Twisted is a modest, uneven, but often diverting collection of short one-acts. It opens with the most substantial and ambitious of the evening's five plays. In Matt Hanf's Teddy Knows Too Much, the hefty actor Peter Aguero deadpans the role of three-year-old Billy, whose toys—a plush bear, a Dick Cheney mask, a rubber duckie—are his only confidantes.
While these imaginative figures can be alternately understanding or sinister, the adults around Billy are universally insensitive. ("I think I'll wear the emerald earrings you got me for our last fight," wisecracks his mother, while his father considers leering at the violence in The Sopranos to constitute a valid "family night.") Billy fights back the only way he can: with ever-intensifying mischief.
The parents are written and played as such churlish, career-obsessed caricatures that the play tends to overstate its case; a small boy's imaginative world can be terrifying even in the kindliest of families. But Aguero's brash, funny performance and the lines Hanf gives him elevate the show above easy satire. "Being good is what is expected," philosophized the overgrown, biker-bearded toddler, "and what is expected is rarely rewarded."
Mark Harvey Levine's "The Kiss" is a slight but well-scripted scenario of two friends (Flor Bromley and Jonathan Reed Wexler, both very good) touching on feelings that haven't been touched on before. It's followed by two skits that dramatize comically bizarre what-if situations, in the style of Saturday Night Live skits. They're one-joke pieces, so I won't give away the jokes, but unlike some of the abovementioned TV skits, they're pretty funny—especially Justin Warner's "Head Games"—and they don't overstay their welcome; suffice it to say there's a garden shears, many pastries, and a very funny Lindsay Beecher as a teenage Salome.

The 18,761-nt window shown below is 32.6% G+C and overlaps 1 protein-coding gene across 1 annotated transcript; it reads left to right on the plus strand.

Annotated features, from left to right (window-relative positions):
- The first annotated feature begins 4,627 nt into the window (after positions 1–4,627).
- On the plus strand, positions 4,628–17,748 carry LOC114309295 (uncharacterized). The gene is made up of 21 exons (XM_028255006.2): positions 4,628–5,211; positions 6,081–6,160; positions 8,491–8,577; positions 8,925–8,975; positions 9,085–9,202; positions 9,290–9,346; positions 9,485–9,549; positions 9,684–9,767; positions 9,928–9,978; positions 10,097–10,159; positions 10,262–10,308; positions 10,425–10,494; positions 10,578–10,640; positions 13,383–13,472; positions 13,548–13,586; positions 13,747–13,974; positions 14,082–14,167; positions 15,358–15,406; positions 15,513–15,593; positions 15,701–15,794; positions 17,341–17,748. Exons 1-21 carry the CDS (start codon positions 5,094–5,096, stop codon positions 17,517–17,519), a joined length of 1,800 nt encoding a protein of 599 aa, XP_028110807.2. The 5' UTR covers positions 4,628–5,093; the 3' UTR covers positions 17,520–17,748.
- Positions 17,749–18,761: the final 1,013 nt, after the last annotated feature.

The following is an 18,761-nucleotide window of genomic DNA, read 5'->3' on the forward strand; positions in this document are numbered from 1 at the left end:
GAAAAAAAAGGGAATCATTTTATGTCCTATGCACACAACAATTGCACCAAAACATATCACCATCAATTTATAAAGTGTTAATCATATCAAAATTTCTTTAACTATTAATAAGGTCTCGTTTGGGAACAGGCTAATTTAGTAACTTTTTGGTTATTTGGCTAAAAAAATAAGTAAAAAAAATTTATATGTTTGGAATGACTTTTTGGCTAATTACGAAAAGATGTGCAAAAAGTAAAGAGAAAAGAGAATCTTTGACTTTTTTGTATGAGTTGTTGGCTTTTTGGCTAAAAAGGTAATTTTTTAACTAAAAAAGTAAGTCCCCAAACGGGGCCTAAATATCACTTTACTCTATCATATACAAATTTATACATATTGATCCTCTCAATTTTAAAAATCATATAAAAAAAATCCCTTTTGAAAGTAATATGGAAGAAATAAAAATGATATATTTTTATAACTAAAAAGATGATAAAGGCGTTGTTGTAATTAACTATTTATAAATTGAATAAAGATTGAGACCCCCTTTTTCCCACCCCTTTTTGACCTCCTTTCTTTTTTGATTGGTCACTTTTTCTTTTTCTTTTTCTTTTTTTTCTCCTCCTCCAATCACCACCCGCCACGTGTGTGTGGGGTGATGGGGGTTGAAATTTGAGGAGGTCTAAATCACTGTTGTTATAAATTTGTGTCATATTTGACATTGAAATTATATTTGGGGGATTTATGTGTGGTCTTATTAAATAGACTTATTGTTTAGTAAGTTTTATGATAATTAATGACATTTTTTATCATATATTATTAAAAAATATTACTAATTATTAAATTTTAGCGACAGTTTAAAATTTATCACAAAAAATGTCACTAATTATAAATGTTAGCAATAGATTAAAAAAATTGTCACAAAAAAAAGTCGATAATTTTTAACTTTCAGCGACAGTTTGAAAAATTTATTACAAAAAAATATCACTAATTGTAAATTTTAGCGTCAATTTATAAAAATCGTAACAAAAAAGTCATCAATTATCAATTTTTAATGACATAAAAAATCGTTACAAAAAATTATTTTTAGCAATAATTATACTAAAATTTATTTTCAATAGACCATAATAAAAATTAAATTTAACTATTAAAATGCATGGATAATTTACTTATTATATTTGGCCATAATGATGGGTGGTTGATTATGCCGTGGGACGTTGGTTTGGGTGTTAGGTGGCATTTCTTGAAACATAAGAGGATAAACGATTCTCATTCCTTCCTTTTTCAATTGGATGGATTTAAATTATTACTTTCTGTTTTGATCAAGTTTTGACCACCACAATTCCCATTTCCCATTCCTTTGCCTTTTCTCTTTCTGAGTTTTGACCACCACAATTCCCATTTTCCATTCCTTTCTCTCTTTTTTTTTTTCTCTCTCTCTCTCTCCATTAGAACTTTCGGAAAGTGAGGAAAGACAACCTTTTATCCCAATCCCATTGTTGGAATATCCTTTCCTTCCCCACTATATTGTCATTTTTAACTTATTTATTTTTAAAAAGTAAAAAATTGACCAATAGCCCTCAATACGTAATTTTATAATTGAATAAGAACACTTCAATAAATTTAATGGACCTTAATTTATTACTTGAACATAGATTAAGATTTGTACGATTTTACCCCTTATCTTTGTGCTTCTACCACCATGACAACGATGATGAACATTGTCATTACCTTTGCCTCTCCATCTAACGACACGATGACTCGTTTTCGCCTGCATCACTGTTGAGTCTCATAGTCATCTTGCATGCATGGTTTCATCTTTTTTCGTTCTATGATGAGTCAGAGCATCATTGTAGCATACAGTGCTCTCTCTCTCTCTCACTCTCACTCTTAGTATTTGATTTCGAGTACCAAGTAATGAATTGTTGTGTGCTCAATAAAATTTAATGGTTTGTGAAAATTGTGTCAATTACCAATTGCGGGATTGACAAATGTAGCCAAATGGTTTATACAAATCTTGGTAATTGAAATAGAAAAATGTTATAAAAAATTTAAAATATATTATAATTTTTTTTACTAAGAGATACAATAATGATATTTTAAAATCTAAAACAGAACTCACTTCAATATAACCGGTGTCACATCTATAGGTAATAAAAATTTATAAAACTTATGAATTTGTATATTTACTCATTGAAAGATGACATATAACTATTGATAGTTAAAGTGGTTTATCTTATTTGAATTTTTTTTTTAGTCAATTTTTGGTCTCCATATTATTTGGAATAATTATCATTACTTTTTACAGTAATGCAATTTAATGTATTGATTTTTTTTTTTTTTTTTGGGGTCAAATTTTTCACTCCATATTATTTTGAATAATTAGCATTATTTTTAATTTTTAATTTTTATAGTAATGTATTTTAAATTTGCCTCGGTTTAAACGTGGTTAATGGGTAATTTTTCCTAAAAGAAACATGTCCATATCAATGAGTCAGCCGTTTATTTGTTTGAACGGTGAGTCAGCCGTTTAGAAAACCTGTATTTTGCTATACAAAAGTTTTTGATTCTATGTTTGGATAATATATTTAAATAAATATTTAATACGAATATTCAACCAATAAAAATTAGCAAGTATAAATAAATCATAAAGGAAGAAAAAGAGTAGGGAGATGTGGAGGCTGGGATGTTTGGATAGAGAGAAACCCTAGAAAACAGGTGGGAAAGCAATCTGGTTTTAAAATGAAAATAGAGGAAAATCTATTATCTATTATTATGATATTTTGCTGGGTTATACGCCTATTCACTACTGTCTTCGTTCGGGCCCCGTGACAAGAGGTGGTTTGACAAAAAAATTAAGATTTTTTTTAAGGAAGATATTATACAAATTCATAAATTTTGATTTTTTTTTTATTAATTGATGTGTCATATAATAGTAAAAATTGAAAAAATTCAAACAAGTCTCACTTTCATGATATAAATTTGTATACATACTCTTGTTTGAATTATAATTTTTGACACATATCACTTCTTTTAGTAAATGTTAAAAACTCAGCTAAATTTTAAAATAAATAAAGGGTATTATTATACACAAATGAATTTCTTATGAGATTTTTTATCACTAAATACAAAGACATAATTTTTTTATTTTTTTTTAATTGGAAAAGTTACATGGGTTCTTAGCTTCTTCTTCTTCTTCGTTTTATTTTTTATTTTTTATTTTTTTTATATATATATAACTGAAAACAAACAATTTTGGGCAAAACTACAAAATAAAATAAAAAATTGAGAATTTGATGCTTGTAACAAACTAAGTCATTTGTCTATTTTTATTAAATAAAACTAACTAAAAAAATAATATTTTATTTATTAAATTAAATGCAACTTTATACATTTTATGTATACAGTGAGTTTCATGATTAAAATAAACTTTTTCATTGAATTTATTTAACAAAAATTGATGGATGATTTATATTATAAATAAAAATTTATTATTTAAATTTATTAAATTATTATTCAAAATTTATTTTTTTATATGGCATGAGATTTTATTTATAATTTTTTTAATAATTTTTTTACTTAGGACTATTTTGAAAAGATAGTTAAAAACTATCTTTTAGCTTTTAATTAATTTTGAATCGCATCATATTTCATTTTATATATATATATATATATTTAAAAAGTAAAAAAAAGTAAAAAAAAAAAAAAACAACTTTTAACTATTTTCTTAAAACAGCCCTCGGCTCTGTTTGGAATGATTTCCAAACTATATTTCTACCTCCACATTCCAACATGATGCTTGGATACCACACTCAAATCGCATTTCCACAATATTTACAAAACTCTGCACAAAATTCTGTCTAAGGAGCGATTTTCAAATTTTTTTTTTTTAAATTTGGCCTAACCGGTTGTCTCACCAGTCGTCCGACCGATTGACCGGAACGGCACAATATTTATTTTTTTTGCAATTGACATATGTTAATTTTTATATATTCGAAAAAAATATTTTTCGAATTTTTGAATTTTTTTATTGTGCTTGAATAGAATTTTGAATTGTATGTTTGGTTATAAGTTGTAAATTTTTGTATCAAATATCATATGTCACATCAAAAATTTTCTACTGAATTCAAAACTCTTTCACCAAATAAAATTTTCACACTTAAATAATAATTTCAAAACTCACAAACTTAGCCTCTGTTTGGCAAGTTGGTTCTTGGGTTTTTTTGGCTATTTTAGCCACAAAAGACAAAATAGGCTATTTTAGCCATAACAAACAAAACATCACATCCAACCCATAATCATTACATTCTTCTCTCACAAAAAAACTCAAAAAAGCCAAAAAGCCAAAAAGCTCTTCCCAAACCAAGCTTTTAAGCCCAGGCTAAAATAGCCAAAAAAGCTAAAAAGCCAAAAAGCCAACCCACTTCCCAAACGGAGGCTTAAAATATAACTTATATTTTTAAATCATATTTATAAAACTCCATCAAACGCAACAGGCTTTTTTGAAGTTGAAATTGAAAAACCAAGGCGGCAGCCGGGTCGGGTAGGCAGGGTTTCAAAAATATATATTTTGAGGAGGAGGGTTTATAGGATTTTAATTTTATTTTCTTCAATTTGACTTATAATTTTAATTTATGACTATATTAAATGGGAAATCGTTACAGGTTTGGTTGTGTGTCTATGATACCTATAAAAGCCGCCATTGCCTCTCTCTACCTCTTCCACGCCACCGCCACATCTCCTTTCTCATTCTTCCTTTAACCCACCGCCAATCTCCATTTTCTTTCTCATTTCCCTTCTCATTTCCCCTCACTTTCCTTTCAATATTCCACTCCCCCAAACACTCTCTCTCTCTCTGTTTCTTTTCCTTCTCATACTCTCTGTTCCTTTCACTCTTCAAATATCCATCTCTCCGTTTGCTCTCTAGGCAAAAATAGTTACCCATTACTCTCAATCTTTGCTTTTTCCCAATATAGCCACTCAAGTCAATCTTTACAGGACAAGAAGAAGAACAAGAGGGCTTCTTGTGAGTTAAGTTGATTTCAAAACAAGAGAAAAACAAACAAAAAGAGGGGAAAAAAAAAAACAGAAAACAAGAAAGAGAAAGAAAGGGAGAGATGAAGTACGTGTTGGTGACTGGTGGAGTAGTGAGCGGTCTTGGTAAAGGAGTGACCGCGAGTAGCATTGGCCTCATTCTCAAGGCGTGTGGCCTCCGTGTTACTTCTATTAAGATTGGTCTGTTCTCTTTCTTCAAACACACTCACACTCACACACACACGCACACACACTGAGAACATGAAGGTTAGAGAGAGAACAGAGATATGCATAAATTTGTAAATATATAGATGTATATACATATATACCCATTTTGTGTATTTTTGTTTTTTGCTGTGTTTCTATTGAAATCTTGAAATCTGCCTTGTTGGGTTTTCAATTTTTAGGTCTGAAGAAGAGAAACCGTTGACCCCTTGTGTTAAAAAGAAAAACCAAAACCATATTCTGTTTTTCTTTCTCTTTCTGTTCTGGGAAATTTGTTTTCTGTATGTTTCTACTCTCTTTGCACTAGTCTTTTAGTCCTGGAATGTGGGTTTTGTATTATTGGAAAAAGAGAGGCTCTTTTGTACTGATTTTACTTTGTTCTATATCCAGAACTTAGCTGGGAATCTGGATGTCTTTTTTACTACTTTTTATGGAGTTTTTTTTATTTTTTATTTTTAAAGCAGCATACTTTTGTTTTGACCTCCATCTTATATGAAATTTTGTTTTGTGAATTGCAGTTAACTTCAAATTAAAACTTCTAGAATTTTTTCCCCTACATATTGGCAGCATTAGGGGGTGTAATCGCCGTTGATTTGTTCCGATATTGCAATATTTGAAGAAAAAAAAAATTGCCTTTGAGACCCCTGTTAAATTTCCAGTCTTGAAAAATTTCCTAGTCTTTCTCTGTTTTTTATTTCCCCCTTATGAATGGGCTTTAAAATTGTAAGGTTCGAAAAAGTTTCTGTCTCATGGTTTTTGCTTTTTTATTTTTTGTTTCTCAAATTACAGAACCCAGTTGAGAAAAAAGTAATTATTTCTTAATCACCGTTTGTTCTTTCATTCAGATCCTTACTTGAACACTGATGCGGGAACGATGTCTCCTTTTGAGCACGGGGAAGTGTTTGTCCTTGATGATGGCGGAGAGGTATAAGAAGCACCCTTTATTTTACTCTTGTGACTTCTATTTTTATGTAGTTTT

Ms. Beecher returns as a coke-addicted exotic dancer for the evening's final play and its only real dud. In "Party Girl," a young man (Billy Fenderson) attending his cousin's bachelor party discovers that one of the strippers hired for the party (Becky Sterling) is… his girlfriend. Despite the pointed efforts of the talented cast, the play reads like a bloated drama-class exercise—its potentially interesting recipe turns out to be a pot of poorly cooked gruel. It's a downer of an end to an otherwise upbeat and amusing evening.
Twisted is the Rising Sun Performance Company's third annual one-act series. It plays at at UNDER St. Marks through July 26. Tickets at Smarttix or 212-868-4444, or at horseTRADE. Photos by David Anthony.Powered by Sidelines